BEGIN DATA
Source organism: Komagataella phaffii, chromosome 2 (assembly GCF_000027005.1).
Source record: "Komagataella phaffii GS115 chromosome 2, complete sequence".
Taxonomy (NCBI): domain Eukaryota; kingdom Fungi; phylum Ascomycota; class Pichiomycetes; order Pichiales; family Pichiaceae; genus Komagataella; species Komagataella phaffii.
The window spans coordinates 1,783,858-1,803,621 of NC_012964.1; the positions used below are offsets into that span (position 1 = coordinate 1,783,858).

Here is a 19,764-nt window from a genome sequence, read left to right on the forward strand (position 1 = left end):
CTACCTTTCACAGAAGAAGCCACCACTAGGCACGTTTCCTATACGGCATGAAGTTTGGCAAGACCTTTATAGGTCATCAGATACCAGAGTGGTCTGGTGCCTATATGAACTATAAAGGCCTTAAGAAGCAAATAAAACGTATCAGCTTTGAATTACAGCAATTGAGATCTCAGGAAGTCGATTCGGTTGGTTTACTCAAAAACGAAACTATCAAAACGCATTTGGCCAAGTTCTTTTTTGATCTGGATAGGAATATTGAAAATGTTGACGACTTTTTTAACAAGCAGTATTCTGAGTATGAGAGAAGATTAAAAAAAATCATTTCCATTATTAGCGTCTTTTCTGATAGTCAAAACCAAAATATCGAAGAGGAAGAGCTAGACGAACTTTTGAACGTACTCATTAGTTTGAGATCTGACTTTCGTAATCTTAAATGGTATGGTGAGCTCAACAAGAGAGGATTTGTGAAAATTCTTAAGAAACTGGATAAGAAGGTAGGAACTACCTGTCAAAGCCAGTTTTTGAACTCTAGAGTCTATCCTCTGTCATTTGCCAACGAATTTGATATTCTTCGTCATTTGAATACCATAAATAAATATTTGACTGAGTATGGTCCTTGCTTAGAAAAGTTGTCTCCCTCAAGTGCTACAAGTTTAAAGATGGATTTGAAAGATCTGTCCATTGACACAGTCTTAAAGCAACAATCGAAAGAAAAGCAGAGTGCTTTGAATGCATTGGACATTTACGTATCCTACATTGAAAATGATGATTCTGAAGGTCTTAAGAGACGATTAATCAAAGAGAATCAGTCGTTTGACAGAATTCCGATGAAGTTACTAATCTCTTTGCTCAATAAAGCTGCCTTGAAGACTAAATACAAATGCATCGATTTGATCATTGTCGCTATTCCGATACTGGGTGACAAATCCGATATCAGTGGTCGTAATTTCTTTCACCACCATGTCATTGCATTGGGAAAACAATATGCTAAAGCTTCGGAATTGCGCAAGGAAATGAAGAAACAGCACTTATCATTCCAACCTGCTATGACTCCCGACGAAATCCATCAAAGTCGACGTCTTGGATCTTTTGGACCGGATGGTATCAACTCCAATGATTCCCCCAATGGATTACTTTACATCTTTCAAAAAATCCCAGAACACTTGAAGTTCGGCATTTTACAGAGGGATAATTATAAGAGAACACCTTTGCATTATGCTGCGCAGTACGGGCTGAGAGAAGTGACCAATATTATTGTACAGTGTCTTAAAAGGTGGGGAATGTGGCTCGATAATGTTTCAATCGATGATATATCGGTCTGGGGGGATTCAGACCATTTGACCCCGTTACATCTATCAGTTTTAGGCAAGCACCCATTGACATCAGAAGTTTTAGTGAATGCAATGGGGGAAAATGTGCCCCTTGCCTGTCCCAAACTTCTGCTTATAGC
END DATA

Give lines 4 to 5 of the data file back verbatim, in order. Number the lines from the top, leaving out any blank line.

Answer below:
The window spans coordinates 1,783,858-1,803,621 of NC_012964.1; the positions used below are offsets into that span (position 1 = coordinate 1,783,858).

Here is a 19,764-nt window from a genome sequence, read left to right on the forward strand (position 1 = left end):